(If you're unsure why this is so, you might find this question and answers helpful: Why do linear systems show sinusoidal fidelity?)

If the input to a LTI system is sinusoidal, there is just one frequency present in the input and thus, there is just one frequency present in the output of the system.

So, if the source driving a linear circuit is sinusoidal with angular frequency $\omega$, each branch current is sinusoidal with angular frequency $\omega$.

When there are two or more sources present, linearity implies that each branch current can be written as a sum of responses, one from each of the sources (Superposition theorem).

It follows that if there are two or more sinusoidal sources present, each with angular frequency $\omega$, each branch current can be expressed as a sum of sinusoids with angular frequency $\omega$.

$\endgroup$
  • $\begingroup$ To state this another way, your teachers are doing everything with single sinusoids because the systems you are investigating are linear. When you start dealing with non-linear elements, like transistors, your teachers will stop using just sinusoids and you'll have to use more complex functions. Of course, you'll also be taught how to linearize things so that you can go back to using sinusoids because they're really convenient (for example, "small signal models" of a transistor linearize small inputs/outputs around a steady-state behavior) $\endgroup$ – Cort Ammon Sep 27 at 17:44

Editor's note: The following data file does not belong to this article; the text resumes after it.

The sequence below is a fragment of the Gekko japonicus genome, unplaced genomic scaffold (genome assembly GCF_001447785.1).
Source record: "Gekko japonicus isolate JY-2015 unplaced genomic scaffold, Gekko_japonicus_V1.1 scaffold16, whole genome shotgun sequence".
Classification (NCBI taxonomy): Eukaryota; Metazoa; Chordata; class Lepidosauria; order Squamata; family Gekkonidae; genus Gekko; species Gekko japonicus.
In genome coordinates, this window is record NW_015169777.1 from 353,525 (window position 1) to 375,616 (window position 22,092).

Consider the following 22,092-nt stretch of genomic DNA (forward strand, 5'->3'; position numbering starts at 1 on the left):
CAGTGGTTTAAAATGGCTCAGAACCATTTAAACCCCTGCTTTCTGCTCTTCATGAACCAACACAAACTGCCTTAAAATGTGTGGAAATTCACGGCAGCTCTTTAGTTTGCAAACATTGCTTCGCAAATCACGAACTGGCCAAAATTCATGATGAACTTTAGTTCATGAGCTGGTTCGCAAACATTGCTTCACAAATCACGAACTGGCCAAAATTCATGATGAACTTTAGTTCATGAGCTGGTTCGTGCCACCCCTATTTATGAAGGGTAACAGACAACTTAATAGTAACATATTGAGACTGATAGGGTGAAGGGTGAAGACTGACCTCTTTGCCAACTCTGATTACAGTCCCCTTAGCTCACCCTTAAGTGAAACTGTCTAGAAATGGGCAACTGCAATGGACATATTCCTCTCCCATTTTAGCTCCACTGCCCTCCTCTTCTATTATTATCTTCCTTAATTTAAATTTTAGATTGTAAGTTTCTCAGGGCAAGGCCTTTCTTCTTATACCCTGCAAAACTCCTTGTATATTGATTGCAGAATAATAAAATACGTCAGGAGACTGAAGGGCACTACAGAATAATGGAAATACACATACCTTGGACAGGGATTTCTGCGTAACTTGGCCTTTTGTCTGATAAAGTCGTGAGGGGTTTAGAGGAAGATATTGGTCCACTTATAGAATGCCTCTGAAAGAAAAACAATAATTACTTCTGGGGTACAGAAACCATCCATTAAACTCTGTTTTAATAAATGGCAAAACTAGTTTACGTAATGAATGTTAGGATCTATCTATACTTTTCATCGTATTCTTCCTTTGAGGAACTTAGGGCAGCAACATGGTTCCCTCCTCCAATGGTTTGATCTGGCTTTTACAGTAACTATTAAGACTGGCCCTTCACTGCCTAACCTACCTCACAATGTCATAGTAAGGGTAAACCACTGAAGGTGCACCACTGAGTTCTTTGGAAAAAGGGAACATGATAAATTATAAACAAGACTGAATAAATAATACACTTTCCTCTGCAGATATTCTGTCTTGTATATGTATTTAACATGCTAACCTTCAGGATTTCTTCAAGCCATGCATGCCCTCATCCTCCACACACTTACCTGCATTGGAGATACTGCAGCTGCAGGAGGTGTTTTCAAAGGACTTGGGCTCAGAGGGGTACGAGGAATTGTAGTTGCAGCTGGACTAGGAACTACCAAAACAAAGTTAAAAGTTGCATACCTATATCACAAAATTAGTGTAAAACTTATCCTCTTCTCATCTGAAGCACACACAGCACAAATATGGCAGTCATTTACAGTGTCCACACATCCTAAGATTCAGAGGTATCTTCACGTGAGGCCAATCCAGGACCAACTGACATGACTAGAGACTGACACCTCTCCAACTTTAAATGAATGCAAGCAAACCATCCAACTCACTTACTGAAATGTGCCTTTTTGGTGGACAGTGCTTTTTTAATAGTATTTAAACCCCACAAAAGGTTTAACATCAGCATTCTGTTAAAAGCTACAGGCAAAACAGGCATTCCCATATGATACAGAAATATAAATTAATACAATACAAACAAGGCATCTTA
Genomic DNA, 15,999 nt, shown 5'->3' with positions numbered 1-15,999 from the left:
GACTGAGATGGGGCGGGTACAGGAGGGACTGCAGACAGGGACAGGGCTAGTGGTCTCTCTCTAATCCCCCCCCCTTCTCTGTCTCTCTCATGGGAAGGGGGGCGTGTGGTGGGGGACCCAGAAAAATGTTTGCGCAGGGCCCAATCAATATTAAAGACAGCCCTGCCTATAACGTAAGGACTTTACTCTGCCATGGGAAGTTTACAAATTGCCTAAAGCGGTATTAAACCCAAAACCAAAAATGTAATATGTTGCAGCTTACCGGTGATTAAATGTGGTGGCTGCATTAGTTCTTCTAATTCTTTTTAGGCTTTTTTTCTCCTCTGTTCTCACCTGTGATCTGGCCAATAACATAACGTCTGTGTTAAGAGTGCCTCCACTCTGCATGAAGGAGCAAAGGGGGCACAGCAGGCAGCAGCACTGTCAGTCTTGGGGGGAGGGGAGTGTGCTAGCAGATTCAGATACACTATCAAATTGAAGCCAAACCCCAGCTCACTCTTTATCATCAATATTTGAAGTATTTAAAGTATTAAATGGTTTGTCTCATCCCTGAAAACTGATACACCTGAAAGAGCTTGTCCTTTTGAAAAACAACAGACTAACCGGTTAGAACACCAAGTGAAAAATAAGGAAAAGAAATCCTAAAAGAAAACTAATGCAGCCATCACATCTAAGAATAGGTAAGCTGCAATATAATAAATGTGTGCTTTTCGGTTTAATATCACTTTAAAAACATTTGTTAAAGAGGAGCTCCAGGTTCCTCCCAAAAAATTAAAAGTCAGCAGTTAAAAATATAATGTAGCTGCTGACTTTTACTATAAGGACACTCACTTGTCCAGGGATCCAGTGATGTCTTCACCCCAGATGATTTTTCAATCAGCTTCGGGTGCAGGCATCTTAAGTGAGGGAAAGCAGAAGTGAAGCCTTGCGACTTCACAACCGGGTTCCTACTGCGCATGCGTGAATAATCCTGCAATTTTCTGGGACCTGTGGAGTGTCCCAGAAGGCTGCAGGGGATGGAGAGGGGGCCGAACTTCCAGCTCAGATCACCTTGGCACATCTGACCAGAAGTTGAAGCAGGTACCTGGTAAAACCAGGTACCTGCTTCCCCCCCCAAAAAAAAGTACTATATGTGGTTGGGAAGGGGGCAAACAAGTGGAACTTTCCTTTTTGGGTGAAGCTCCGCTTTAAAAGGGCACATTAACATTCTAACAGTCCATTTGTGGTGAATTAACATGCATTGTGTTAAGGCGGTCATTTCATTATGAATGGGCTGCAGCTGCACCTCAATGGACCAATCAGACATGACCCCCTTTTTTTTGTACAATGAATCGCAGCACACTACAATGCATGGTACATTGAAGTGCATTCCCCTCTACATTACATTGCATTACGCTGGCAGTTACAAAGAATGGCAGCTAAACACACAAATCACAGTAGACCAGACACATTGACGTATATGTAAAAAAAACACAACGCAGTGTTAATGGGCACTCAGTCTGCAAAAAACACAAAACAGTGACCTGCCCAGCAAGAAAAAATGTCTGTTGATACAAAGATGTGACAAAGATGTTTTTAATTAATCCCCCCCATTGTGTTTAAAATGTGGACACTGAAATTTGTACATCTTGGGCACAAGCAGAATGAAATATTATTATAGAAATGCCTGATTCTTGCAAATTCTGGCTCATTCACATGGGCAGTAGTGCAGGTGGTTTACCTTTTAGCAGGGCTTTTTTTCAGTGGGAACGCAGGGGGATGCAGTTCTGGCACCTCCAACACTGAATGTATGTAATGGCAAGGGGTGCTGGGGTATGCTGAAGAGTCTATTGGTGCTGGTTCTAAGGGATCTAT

1
$\begingroup$

This

solutions are sinusoidal in nature because the differential equations are linear

is a fairly inaccurate capture of the true gist in which these choices are taken. A much better rendition is the following:

it is sufficient to handle only solutions which are sinusoidal in nature because, since the differential equations are linear, every other solution can be built from sinusoidal solutions.


It's a bit hard to go into more detail because the set of configurations that you're dealing with is so huge, but let's try to capture the broad-strokes essentials of the circuits you're worried about. In essence, any such system consists of:

  • some driving term $v(t)$, which might in principle have arbitrary time dependence;
  • some quantity of interest $q(t)$; and
  • a linear response function that determines how the quantity of interest depends on the driving term, $q(t) = \mathcal L[v(t)]$.